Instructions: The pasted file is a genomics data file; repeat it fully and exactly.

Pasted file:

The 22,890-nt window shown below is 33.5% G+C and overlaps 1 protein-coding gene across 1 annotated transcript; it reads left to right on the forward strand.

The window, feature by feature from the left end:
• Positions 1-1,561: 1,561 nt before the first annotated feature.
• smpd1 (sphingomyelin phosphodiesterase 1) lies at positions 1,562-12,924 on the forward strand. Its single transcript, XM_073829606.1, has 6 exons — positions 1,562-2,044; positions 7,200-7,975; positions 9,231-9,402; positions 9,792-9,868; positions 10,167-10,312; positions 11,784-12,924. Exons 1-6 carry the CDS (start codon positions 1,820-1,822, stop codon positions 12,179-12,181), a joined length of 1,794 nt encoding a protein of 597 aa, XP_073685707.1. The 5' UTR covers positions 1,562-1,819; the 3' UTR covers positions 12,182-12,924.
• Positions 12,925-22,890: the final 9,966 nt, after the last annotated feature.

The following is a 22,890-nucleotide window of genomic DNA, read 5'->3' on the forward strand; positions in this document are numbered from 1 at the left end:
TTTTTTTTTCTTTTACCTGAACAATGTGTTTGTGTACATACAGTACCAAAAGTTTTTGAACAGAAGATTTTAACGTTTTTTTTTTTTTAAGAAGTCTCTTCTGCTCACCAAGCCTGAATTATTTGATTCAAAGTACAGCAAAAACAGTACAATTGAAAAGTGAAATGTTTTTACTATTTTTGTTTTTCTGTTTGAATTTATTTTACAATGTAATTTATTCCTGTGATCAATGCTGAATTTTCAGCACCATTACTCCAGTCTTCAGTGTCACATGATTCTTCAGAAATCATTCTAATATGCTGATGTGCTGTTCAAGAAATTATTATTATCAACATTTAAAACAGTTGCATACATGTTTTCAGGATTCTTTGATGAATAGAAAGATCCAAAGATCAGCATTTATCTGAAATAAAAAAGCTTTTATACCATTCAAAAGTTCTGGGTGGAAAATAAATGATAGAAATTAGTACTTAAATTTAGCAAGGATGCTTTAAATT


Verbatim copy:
The 22,890-nt window shown below is 33.5% G+C and overlaps 1 protein-coding gene across 1 annotated transcript; it reads left to right on the forward strand.

The window, feature by feature from the left end:
• Positions 1-1,561: 1,561 nt before the first annotated feature.
• smpd1 (sphingomyelin phosphodiesterase 1) lies at positions 1,562-12,924 on the forward strand. Its single transcript, XM_073829606.1, has 6 exons — positions 1,562-2,044; positions 7,200-7,975; positions 9,231-9,402; positions 9,792-9,868; positions 10,167-10,312; positions 11,784-12,924. Exons 1-6 carry the CDS (start codon positions 1,820-1,822, stop codon positions 12,179-12,181), a joined length of 1,794 nt encoding a protein of 597 aa, XP_073685707.1. The 5' UTR covers positions 1,562-1,819; the 3' UTR covers positions 12,182-12,924.
• Positions 12,925-22,890: the final 9,966 nt, after the last annotated feature.

The following is a 22,890-nucleotide window of genomic DNA, read 5'->3' on the forward strand; positions in this document are numbered from 1 at the left end:
TTTTTTTTTCTTTTACCTGAACAATGTGTTTGTGTACATACAGTACCAAAAGTTTTTGAACAGAAGATTTTAACGTTTTTTTTTTTTTAAGAAGTCTCTTCTGCTCACCAAGCCTGAATTATTTGATTCAAAGTACAGCAAAAACAGTACAATTGAAAAGTGAAATGTTTTTACTATTTTTGTTTTTCTGTTTGAATTTATTTTACAATGTAATTTATTCCTGTGATCAATGCTGAATTTTCAGCACCATTACTCCAGTCTTCAGTGTCACATGATTCTTCAGAAATCATTCTAATATGCTGATGTGCTGTTCAAGAAATTATTATTATCAACATTTAAAACAGTTGCATACATGTTTTCAGGATTCTTTGATGAATAGAAAGATCCAAAGATCAGCATTTATCTGAAATAAAAAAGCTTTTATACCATTCAAAAGTTCTGGGTGGAAAATAAATGATAGAAATTAGTACTTAAATTTAGCAAGGATGCTTTAAATT